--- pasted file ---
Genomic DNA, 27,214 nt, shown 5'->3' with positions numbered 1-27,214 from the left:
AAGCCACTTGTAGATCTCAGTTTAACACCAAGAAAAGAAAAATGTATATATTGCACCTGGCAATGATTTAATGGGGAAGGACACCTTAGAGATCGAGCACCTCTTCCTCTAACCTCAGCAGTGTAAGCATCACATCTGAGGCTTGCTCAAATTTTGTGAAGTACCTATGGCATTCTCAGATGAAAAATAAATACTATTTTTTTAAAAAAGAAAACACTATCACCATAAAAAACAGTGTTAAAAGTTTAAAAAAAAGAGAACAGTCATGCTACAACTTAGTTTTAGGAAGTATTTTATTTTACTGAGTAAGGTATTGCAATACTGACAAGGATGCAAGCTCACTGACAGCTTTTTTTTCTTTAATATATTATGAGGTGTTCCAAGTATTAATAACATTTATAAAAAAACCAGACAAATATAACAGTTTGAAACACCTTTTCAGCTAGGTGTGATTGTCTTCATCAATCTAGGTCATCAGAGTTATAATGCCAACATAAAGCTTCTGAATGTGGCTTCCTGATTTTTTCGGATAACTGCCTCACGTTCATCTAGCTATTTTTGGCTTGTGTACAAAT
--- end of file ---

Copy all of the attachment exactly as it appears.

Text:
Genomic DNA, 27,214 nt, shown 5'->3' with positions numbered 1-27,214 from the left:
AAGCCACTTGTAGATCTCAGTTTAACACCAAGAAAAGAAAAATGTATATATTGCACCTGGCAATGATTTAATGGGGAAGGACACCTTAGAGATCGAGCACCTCTTCCTCTAACCTCAGCAGTGTAAGCATCACATCTGAGGCTTGCTCAAATTTTGTGAAGTACCTATGGCATTCTCAGATGAAAAATAAATACTATTTTTTTAAAAAAGAAAACACTATCACCATAAAAAACAGTGTTAAAAGTTTAAAAAAAAGAGAACAGTCATGCTACAACTTAGTTTTAGGAAGTATTTTATTTTACTGAGTAAGGTATTGCAATACTGACAAGGATGCAAGCTCACTGACAGCTTTTTTTTCTTTAATATATTATGAGGTGTTCCAAGTATTAATAACATTTATAAAAAAACCAGACAAATATAACAGTTTGAAACACCTTTTCAGCTAGGTGTGATTGTCTTCATCAATCTAGGTCATCAGAGTTATAATGCCAACATAAAGCTTCTGAATGTGGCTTCCTGATTTTTTCGGATAACTGCCTCACGTTCATCTAGCTATTTTTGGCTTGTGTACAAAT